The New York Times had an excellent feature on the global face of migration:
Even people who study migration for a living struggle to fully grasp its effects. “Politically, socially, economically, culturally — migration bubbles up everywhere,” James F. Hollifield, a political scientist at Southern Methodist University, said. “We often don’t recognize it.”
Perhaps no force in modern life is as omnipresent yet overlooked as global migration, that vehicle of creative destruction that is reordering ever more of the world. Overlooked? A skeptic may well question the statement, given how often the topic makes news and how divisive the news can be. After all, Arizona’s campaign against illegal immigrants, codified in an April law, set off high-decibel debates from Melbourne to Madrid. But migration also shapes the landscape beneath the seemingly unrelated events of the headlines. It is a story-behind-the-story, a complicating tide, in issues as diverse as school bond fights and efforts to isolate Iran. (Seeking allies in Latin America this month, Secretary of State Hillary Rodham Clinton had to emphasize the dangers of a nuclear-armed Tehran while fending off complaints about the Arizona law.)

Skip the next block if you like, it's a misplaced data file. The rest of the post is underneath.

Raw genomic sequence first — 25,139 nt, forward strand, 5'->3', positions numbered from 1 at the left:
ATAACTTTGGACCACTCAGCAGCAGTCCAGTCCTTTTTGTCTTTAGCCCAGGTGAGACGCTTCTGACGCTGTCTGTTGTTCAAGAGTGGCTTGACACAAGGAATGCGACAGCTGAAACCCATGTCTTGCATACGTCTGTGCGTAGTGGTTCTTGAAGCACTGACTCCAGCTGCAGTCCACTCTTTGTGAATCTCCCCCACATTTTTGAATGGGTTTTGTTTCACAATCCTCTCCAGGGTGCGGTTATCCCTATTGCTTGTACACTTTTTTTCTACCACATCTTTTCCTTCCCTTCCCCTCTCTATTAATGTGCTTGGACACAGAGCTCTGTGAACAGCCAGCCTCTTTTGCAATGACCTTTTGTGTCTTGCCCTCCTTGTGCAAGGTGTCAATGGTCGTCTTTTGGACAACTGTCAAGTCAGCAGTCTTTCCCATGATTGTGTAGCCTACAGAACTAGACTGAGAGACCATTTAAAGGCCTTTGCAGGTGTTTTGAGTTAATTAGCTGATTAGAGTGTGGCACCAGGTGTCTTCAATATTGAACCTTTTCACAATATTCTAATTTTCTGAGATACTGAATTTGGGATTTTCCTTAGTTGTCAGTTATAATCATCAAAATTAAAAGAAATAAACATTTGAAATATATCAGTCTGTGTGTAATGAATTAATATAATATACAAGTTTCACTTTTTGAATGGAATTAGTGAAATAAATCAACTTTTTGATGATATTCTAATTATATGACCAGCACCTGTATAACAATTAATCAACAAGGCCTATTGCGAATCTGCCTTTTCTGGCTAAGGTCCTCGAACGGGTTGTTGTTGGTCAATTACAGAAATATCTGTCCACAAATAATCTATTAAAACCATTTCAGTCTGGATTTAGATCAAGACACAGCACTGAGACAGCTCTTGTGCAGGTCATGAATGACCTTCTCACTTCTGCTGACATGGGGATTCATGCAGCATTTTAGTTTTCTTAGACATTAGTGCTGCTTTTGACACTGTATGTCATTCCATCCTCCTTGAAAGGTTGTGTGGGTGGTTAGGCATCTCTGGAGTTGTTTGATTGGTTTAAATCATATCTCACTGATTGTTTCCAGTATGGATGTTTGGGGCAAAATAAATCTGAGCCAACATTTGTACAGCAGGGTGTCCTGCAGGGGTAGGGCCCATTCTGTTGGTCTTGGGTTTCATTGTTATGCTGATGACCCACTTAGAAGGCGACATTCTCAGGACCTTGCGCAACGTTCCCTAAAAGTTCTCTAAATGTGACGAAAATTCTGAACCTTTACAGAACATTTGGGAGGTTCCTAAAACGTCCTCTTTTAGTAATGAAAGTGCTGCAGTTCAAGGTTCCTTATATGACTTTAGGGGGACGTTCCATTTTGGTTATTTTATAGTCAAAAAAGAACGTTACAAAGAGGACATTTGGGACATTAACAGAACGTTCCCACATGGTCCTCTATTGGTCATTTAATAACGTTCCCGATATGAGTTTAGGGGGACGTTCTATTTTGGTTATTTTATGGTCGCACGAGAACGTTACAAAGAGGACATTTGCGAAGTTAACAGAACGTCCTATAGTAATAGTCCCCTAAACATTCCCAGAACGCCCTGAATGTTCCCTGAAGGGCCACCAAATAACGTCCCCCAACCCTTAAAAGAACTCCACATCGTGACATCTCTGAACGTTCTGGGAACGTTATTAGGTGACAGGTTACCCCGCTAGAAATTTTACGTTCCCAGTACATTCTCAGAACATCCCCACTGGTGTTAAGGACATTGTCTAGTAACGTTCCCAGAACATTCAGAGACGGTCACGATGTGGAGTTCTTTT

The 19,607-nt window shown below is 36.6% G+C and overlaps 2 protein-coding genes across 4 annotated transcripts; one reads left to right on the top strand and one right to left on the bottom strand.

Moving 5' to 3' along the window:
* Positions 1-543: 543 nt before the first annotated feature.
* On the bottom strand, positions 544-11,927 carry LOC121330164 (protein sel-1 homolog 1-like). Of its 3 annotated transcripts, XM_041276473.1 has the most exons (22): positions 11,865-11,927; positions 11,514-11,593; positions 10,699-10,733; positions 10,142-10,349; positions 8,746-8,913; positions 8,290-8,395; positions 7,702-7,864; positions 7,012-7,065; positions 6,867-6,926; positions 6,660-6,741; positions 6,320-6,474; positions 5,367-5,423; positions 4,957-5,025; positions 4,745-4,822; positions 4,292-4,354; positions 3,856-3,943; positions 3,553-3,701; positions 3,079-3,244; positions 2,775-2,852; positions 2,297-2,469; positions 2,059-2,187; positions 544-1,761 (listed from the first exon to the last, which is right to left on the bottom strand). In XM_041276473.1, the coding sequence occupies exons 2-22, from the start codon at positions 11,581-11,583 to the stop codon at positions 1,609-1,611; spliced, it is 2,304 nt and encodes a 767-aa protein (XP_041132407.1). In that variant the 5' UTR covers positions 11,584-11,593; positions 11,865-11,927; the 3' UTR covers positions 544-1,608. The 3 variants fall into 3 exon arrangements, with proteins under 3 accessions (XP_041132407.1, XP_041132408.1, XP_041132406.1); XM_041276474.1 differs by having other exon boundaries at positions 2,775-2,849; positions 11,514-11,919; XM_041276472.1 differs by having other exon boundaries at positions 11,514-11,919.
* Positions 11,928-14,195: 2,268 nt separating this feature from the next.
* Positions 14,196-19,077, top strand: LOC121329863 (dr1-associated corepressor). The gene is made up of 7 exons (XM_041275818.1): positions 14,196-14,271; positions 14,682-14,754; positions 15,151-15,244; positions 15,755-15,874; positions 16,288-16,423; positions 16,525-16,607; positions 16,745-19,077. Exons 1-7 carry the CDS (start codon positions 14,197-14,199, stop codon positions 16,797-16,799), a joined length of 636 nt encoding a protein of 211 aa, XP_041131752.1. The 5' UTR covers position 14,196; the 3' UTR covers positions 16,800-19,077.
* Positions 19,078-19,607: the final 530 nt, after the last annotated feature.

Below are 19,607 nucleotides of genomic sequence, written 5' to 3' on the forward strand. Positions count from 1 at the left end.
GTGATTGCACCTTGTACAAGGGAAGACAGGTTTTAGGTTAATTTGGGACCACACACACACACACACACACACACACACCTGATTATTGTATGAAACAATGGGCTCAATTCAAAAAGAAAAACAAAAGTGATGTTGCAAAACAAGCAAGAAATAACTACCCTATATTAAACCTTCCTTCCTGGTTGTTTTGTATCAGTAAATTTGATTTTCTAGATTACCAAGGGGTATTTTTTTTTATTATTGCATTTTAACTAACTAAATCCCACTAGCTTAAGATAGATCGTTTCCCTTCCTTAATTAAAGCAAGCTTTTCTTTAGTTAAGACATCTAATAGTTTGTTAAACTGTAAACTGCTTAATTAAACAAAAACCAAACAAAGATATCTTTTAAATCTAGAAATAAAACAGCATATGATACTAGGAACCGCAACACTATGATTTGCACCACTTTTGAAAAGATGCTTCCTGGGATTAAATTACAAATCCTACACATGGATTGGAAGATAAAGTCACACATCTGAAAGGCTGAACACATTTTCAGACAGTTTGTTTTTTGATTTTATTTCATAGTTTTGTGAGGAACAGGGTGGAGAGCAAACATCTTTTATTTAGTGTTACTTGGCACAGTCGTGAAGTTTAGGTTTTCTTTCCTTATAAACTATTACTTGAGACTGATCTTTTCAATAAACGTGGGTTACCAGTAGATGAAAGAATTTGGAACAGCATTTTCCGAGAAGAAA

Migration isn’t just an issue of globalization anymore, but manages to seep its way into everyday life and play a role in almost everything we do! This story is a useful way to begin thinking about some of these issues. Thanks to Rick Roth for pointing it out to me!